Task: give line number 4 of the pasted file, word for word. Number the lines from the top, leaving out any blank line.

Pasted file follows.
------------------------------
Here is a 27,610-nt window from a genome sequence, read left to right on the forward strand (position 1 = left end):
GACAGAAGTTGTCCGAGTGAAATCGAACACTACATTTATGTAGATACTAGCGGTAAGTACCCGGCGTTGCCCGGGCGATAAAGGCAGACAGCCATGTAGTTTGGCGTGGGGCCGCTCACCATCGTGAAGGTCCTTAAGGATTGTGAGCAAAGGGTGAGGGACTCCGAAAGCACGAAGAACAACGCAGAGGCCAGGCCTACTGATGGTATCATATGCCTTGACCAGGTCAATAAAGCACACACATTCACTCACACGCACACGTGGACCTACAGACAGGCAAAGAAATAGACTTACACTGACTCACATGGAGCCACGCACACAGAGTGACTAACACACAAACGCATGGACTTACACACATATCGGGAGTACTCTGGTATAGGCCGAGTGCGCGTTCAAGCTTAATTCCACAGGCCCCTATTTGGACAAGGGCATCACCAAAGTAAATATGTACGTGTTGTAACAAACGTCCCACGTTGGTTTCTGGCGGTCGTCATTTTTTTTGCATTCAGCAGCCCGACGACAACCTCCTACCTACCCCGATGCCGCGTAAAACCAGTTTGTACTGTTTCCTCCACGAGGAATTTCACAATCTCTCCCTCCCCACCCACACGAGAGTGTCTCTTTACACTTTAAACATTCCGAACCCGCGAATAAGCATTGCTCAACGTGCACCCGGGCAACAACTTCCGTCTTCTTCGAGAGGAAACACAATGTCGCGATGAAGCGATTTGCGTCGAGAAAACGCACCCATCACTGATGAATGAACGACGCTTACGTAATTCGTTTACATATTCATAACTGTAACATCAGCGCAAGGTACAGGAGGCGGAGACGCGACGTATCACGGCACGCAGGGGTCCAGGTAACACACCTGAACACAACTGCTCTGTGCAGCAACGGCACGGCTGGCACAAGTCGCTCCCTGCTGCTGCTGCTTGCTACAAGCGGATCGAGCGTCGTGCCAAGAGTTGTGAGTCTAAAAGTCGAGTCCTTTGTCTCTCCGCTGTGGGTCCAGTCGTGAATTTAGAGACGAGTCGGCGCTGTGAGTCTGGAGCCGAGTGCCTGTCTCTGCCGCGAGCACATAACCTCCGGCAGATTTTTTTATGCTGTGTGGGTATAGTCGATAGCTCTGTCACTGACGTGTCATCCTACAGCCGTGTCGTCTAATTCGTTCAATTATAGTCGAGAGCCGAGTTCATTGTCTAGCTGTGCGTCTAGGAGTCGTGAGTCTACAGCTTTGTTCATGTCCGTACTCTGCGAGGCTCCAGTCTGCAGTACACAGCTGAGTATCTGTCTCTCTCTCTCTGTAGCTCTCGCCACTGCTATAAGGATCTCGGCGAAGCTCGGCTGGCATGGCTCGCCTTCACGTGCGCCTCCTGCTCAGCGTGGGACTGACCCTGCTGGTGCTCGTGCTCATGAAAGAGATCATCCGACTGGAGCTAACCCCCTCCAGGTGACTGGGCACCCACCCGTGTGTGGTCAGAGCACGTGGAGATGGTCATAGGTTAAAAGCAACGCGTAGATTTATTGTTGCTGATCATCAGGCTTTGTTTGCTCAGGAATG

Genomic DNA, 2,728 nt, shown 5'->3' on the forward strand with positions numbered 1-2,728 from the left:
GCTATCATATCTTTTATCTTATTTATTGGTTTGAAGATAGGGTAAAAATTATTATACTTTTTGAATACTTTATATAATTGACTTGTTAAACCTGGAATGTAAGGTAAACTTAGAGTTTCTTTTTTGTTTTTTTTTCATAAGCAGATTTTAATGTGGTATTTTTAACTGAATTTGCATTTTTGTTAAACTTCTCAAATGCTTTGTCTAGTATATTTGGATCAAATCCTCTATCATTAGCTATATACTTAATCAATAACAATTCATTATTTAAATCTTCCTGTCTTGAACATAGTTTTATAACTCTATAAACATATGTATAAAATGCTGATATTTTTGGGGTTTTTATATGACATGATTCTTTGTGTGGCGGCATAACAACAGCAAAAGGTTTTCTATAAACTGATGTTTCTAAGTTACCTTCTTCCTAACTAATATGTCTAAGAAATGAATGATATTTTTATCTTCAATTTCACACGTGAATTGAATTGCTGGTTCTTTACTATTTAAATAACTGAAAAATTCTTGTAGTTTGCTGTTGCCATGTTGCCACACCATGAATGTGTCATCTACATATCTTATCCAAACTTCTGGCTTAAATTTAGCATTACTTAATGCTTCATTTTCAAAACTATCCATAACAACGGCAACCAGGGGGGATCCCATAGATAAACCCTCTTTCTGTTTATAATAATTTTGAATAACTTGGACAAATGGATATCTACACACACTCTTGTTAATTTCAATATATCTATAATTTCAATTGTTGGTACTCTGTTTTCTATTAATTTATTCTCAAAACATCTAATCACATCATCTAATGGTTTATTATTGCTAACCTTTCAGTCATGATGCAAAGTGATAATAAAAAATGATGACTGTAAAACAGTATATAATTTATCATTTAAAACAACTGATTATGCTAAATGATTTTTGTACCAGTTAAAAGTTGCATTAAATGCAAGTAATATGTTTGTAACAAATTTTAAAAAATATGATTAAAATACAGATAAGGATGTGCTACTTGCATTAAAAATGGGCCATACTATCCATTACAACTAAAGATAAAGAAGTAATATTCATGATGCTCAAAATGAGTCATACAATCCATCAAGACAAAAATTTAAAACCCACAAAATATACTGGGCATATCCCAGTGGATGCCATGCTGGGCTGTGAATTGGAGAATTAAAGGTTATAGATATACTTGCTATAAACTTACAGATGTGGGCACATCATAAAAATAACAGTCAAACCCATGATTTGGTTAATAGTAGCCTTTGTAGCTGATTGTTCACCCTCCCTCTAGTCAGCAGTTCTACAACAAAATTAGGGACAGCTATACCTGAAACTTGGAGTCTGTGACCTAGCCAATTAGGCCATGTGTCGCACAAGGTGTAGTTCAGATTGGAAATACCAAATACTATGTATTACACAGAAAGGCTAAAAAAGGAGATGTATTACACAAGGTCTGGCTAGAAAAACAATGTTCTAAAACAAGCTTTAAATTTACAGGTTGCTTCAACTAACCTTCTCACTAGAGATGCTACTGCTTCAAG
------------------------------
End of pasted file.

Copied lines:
GCTATCATATCTTTTATCTTATTTATTGGTTTGAAGATAGGGTAAAAATTATTATACTTTTTGAATACTTTATATAATTGACTTGTTAAACCTGGAATGTAAGGTAAACTTAGAGTTTCTTTTTTGTTTTTTTTTCATAAGCAGATTTTAATGTGGTATTTTTAACTGAATTTGCATTTTTGTTAAACTTCTCAAATGCTTTGTCTAGTATATTTGGATCAAATCCTCTATCATTAGCTATATACTTAATCAATAACAATTCATTATTTAAATCTTCCTGTCTTGAACATAGTTTTATAACTCTATAAACATATGTATAAAATGCTGATATTTTTGGGGTTTTTATATGACATGATTCTTTGTGTGGCGGCATAACAACAGCAAAAGGTTTTCTATAAACTGATGTTTCTAAGTTACCTTCTTCCTAACTAATATGTCTAAGAAATGAATGATATTTTTATCTTCAATTTCACACGTGAATTGAATTGCTGGTTCTTTACTATTTAAATAACTGAAAAATTCTTGTAGTTTGCTGTTGCCATGTTGCCACACCATGAATGTGTCATCTACATATCTTATCCAAACTTCTGGCTTAAATTTAGCATTACTTAATGCTTCATTTTCAAAACTATCCATAACAACGGCAACCAGGGGGGATCCCATAGATAAACCCTCTTTCTGTTTATAATAATTTTGAATAACTTGGACAAATGGATATCTACACACACTCTTGTTAATTTCAATATATCTATAATTTCAATTGTTGGTACTCTGTTTTCTATTAATTTATTCTCAAAACATCTAATCACATCATCTAATGGTTTATTATTGCTAACCTTTCAGTCATGATGCAAAGTGATAATAAAAAATGATGACTGTAAAACAGTATATAATTTATCATTTAAAACAACTGATTATGCTAAATGATTTTTGTACCAGTTAAAAGTTGCATTAAATGCAAGTAATATGTTTGTAACAAATTTTAAAAAATATGATTAAAATACAGATAAGGATGTGCTACTTGCATTAAAAATGGGCCATACTATCCATTACAACTAAAGATAAAGAAGTAATATTCATGATGCTCAAAATGAGTCATACAATCCATCAAGACAAAAATTTAAAACCCACAAAATATACTGGGCATATCCCAGTGGATGCCATGCTGGGCTGTGAATTGGAGAATTAAAGGTTATAGATATACTTGCTATAAACTTACAGATGTGGGCACATCATAAAAATAACAGTCAAACCCATGATTTGGTTAATAGTAGCCTTTGTAGCTGATTGTTCACCCTCCCTCTAGTCAGCAGTTCTACAACAAAATTAGGGACAGCTATACCTGAAACTTGGAGTCTGTGACCTAGCCAATTAGGCCATGTGTCGCACAAGGTGTAGTTCAGATTGGAAATACCAAATACTATGTATTACACAGAAAGGCTAAAAAAGGAGATGTATTACACAAGGTCTGGCTAGAAAAACAATGTTCTAAAACAAGCTTTAAATTTACAGGTTGCTTCAACTAACCTTCTCACTAGAGATGCTACTGCTTCAAG